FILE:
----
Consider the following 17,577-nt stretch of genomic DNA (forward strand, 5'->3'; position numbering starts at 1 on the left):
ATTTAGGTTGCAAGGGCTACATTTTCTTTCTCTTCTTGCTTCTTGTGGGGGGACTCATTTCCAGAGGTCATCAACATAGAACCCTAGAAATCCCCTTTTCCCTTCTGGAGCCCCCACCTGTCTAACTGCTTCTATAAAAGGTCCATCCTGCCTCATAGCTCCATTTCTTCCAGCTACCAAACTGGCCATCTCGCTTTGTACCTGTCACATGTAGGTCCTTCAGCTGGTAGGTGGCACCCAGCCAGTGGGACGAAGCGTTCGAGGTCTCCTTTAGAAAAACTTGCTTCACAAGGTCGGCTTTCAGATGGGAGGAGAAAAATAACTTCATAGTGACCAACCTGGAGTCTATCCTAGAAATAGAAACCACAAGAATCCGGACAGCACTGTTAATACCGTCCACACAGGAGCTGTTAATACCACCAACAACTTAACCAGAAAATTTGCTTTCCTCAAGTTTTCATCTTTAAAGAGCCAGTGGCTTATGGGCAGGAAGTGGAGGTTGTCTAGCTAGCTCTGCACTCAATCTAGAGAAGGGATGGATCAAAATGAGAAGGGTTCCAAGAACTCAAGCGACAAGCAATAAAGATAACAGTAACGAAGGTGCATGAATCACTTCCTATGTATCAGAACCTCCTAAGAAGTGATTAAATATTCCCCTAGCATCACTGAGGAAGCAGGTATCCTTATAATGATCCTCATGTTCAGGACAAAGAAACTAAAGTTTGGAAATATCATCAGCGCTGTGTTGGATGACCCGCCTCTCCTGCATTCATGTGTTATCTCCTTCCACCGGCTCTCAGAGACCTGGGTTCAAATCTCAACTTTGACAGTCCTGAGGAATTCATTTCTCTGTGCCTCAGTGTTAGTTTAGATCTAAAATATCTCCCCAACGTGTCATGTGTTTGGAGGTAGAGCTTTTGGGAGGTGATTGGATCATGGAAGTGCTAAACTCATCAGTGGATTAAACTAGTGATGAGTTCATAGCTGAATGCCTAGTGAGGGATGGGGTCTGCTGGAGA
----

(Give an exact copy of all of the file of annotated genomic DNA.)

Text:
Consider the following 17,577-nt stretch of genomic DNA (forward strand, 5'->3'; position numbering starts at 1 on the left):
ATTTAGGTTGCAAGGGCTACATTTTCTTTCTCTTCTTGCTTCTTGTGGGGGGACTCATTTCCAGAGGTCATCAACATAGAACCCTAGAAATCCCCTTTTCCCTTCTGGAGCCCCCACCTGTCTAACTGCTTCTATAAAAGGTCCATCCTGCCTCATAGCTCCATTTCTTCCAGCTACCAAACTGGCCATCTCGCTTTGTACCTGTCACATGTAGGTCCTTCAGCTGGTAGGTGGCACCCAGCCAGTGGGACGAAGCGTTCGAGGTCTCCTTTAGAAAAACTTGCTTCACAAGGTCGGCTTTCAGATGGGAGGAGAAAAATAACTTCATAGTGACCAACCTGGAGTCTATCCTAGAAATAGAAACCACAAGAATCCGGACAGCACTGTTAATACCGTCCACACAGGAGCTGTTAATACCACCAACAACTTAACCAGAAAATTTGCTTTCCTCAAGTTTTCATCTTTAAAGAGCCAGTGGCTTATGGGCAGGAAGTGGAGGTTGTCTAGCTAGCTCTGCACTCAATCTAGAGAAGGGATGGATCAAAATGAGAAGGGTTCCAAGAACTCAAGCGACAAGCAATAAAGATAACAGTAACGAAGGTGCATGAATCACTTCCTATGTATCAGAACCTCCTAAGAAGTGATTAAATATTCCCCTAGCATCACTGAGGAAGCAGGTATCCTTATAATGATCCTCATGTTCAGGACAAAGAAACTAAAGTTTGGAAATATCATCAGCGCTGTGTTGGATGACCCGCCTCTCCTGCATTCATGTGTTATCTCCTTCCACCGGCTCTCAGAGACCTGGGTTCAAATCTCAACTTTGACAGTCCTGAGGAATTCATTTCTCTGTGCCTCAGTGTTAGTTTAGATCTAAAATATCTCCCCAACGTGTCATGTGTTTGGAGGTAGAGCTTTTGGGAGGTGATTGGATCATGGAAGTGCTAAACTCATCAGTGGATTAAACTAGTGATGAGTTCATAGCTGAATGCCTAGTGAGGGATGGGGTCTGCTGGAGA